University: changes, investing

Re-balancing your priorities

While my first year of university is reaching the end, I discussed with several classmates, coming all together to the same thought.
During high school, students have the possibility to develop their own study method, and in case they successfully do so, it gives many advantages.
At the university, it becomes necessary. Classes and exams are exactly meant to be scheduled in a personal, autonomous way. 
The concept of “school months” and “months off” become totally relative, it’s up to you. 
Some people finish their exams session a couple of months in advance, some other just a couple of weeks or days.
The key point is: there is no static schedule, nothing is linear and most importantly, don’t force yourself to your own expectations.
I used to stick to my resolutions: “finishing the session as soon as possible”. This is not possible due to multiple reasons: teacher, tests dates, time available.
Tests are meant to have multiple dates for a reason, it is not possible to fit all of them in a very short period. This idea has been enforced by a bunch of posts I read all over Quora and Reddit: many students claimed better performances while concentrating on 1-2 tests at a time.
The less you split your time into subjects, the more you have for each one. The more time and practice, the more consistent the knowledge and the more confidence. It is based on how our synapses work, basically. Enforce their bondings.

Considering a big leap

I’ve been considering the idea of future investment in my education for more than a year. I considered the idea of going to the United States and make a valid investment by applying for an Ivy league college (for those who don’t know: a class of worldwide-known and prestigious colleges).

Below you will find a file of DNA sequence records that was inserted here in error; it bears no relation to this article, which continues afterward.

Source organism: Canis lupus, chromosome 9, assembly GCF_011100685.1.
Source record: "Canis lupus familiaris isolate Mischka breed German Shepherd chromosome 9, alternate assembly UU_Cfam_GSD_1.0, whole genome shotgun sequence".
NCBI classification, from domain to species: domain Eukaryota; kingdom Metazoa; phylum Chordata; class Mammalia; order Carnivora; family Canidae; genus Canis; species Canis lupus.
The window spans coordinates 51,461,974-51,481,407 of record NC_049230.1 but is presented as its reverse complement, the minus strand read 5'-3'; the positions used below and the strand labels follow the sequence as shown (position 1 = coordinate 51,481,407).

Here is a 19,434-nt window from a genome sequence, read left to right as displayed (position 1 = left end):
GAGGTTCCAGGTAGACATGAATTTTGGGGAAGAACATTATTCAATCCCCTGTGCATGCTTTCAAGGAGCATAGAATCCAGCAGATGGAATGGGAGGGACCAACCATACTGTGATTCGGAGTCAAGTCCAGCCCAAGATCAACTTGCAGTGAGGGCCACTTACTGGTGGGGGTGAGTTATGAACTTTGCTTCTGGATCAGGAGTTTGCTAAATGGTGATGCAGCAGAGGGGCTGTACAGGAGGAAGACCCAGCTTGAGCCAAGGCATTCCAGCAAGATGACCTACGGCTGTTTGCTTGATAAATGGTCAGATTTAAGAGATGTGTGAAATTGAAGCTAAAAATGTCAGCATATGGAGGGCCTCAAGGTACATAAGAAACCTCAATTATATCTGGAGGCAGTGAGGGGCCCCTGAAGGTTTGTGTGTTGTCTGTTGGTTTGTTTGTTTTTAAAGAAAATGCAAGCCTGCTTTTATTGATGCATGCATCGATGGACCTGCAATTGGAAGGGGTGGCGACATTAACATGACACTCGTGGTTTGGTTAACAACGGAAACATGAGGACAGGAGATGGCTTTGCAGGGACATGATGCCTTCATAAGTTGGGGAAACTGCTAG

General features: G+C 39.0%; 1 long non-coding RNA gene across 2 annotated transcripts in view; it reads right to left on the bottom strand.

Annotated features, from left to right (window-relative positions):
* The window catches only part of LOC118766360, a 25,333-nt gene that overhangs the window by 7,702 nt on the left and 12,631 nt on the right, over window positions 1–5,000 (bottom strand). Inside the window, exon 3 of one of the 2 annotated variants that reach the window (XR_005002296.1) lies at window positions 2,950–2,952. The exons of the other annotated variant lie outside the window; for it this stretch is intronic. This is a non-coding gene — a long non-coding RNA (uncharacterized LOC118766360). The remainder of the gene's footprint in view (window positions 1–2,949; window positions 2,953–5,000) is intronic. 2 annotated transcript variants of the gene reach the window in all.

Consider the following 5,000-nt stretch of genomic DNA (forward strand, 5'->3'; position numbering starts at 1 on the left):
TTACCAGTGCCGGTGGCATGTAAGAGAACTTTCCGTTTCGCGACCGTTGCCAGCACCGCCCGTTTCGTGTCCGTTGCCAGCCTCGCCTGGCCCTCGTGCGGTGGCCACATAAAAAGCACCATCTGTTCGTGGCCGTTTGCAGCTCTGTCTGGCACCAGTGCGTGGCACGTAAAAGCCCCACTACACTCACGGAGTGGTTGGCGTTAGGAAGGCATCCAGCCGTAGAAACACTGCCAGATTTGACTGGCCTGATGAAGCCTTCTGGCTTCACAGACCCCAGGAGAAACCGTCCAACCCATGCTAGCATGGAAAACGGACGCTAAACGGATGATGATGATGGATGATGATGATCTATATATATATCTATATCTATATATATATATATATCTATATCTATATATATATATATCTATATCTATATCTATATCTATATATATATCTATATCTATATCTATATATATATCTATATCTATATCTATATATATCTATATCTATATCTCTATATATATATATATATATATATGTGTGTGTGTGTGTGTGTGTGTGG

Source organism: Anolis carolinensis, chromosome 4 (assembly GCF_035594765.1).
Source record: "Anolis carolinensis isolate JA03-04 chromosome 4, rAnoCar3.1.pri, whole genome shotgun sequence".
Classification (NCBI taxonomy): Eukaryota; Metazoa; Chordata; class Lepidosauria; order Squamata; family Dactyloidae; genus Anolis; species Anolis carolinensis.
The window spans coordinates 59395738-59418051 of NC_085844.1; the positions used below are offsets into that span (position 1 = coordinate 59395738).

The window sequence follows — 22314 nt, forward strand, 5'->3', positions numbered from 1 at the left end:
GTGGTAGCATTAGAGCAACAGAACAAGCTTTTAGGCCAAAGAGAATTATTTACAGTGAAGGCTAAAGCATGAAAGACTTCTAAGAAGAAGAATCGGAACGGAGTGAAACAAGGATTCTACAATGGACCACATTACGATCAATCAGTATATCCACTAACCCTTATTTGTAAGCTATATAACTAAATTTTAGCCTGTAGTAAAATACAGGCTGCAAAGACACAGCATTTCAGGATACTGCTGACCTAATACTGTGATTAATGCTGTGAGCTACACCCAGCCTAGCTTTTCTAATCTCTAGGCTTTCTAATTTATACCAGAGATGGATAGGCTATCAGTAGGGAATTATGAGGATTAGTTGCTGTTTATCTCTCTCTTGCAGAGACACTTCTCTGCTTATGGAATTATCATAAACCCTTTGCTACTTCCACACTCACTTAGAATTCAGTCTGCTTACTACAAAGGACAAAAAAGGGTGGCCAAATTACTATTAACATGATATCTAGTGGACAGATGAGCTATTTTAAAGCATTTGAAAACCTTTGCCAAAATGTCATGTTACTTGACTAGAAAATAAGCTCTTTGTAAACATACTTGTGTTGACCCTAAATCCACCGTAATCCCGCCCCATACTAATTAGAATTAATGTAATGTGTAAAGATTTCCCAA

Many not/American students do it, even though they can’t afford it. Luckily, money isn’t that big obstacle nowadays. In order of chance, you can afford to study abroad with: exchange programs, work-study, loans (borrowing money from the college and paying it off once graduated), scholarships.
However, is it really worth?
I’m not discussing studying abroad. I personally think this experience should be a must for each student: as a person, traveling the world and forcing yourself to adapt leads to improvement; meeting new people and cultures is one of the most enriching experiences for yourself.
Speaking of choice: is a prestigious college worth?
My answer is: remove the word “prestigious”.
As I would do with any college: it depends on the study program they do offer. Of course, similar program-based colleges may differ by reputation, but not only:

  • Highly selective: the average American student sends from 2 to 5 college applications. Sometimes you don’t get in just because you deserve it. Students from all over the world may send thousands of applications to the same college. Being rejected often means “despite everything, this year we couldn’t fit you in our institute”.
  • Mental Health: how competitive will it be? Will you keep the pace?
    I’ve followed several YouTubers vlogging their college life. “Life at Princeton”, “Preparing Finals at Cambridge” and so on. I saw some of them quitting, speaking of the actual level of competition and pressure they felt. Reaching an actual mental breakdown.
  • Equal opportunities: in the last months, I started using LinkedIn almost on a daily basis. I am Italian. Sometimes I found Italian names in research papers, so I decided to look upon the social site, find the cv and read about their path. Holy crackers, what I have found. I hadn’t had a similar idea of local Italian universities before that moment.
    I read about a student from Bari who started studying at the University of Turin, he graduated and after serval research projects, he has been offered a place at Uber, San Francisco.

Conclusion

Looks like facts make the difference.
Whatever your starting point is, how far can you go?
Of course, a prestigious environment shortens our distance from great opportunities. But is it worth the big economic, emotional, academical leap, when you make the real difference with yourself, not money?

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